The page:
Getting a colonoscopy is not something most people will look forward to. However, it is a very useful procedure for keeping up with your gut health. Widely regarded as the best procedure for colon cancer screening, colonoscopy is also frequently used to check out various gastrointestinal symptoms like piles, blood in the stools, constant stomach bloating or cramping, and more.
When the time comes to get your first colonoscopy, it is normal to feel nervous and worried about it. Yet, knowing that you have an experienced doctor with a wonderful track record can give you more confidence and help to allay your fears. Talking to your doctor and making sure you know what to expect can also go a long way in preparing yourself mentally for the procedure.
To make your colonoscopy experience as comfortable and worry-free as possible, here are some questions you should definitely ask your doctor before the colonoscopy:
- What is their adenoma detection rate?
Adenoma detection rate (ADR) is often taken as a strong indicator of how effective a doctor’s colonoscopies are. A doctor’s ADR is defined as the proportion of patients with at least one adenomatous polyp detected out of all the first-time colonoscopy patients over 50 years old that are screened by the doctor in a given time period.
A lower ADR may mean a higher chance of missed polyps or cancers, while higher ADRs are an indication of effective colonoscopy. A general guideline for a ‘good’ ADR is 20% or higher for women patients, and 30% or higher for men. However, you should also note that the demographics of a doctor’s patient base also affect their ADR. For example, a doctor who sees relatively higher numbers of young and female patients may have a lower ADR, but it might not mean they are any less competent in performing colonoscopies – rather, their patients are just less likely to have polyps in the first place.
- What is their average withdrawal time like?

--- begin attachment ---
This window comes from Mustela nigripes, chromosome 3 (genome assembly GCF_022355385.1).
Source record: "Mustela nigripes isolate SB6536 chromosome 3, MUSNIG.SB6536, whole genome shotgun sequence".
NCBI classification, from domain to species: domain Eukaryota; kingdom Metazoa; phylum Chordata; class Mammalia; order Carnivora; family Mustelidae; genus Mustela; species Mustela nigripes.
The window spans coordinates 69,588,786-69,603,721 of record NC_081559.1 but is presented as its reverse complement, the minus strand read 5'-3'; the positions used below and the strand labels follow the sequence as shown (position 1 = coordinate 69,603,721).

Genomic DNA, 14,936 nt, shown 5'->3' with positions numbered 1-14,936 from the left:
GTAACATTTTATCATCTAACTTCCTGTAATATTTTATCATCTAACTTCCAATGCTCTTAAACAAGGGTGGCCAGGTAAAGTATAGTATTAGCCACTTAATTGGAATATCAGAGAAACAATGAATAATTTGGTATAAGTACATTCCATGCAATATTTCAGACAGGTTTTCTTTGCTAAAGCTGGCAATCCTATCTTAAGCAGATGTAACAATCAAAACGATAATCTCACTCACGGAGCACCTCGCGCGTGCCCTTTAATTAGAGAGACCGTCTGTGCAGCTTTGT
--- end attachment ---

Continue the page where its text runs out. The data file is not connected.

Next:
A doctor performs colonoscopy by first inserting the scope fully into the colon, then conducting examinations as the scope is being withdrawn. Thus, common sense will have it that doctors who are more thorough in their examinations will take longer in their withdrawal time.
It is during this withdrawal time that precancerous polyps and other lesions are typically found, and studies show that doctors with a longer withdrawal time often also have higher ADRs. Experts recommend looking for a doctor with a withdrawal time of at least 6 minutes.
- What is their cecal intubation rate?
The cecum is the furthest point of the colon from the rectum, which is where the large intestine meets the small intestine. A total colonoscopy means that the cecal intubation rate is 100%, where the scope reaches all the way to the cecum. Having a lower cecal intubation rate will mean a higher chance of missing any polyps that are in the colon.
The average cecal intubation rate is about 90%, so if your doctor has a rate above that, you are likely to be in good hands. However, in some cases, low cecal intubation rates can be due to incomplete bowel preparation by the patient, which prevents the doctor from advancing the scope fully.
- What is the preparation process like?
Following the right preparation steps will help ensure that your bowels are completely cleared for the procedure. Inadequate clearing will affect the cecal intubation rate, and in the worst case, will mean you have to postpone your colonoscopy appointment – and go through the bowel prep again.
Different doctors may have slightly different instructions and colon-clearing solutions for their patients. So, make sure you hear it from your doctor on the right steps to follow, and commit to it diligently. Just remember, colonoscopy can save your life, so putting up with a few days of inconvenience will be worth it!
- What will the procedure be like?
Being nervous about an upcoming medical appointment can be truly nerve-wracking, but knowing what to expect at the procedure can at least help you prepare your mind for it. You can ask people you know who have gone through colonoscopy before on what to expect.
Most of all, ask your doctor directly about what will happen at the procedure. They will know best about how long the process will take, what kind of discomfort you will feel, and what sedation methods are available.
As with any medical procedure, it is always good to pick a doctor you are comfortable with and confident in. Asking the right questions can help you make the right choice!
Experiencing piles, flatulence, or blood in stool symptoms? If you have persistent gastrointestinal symptoms or a high risk of colon cancer, it might be time to set a colonoscopy appointment with your doctor.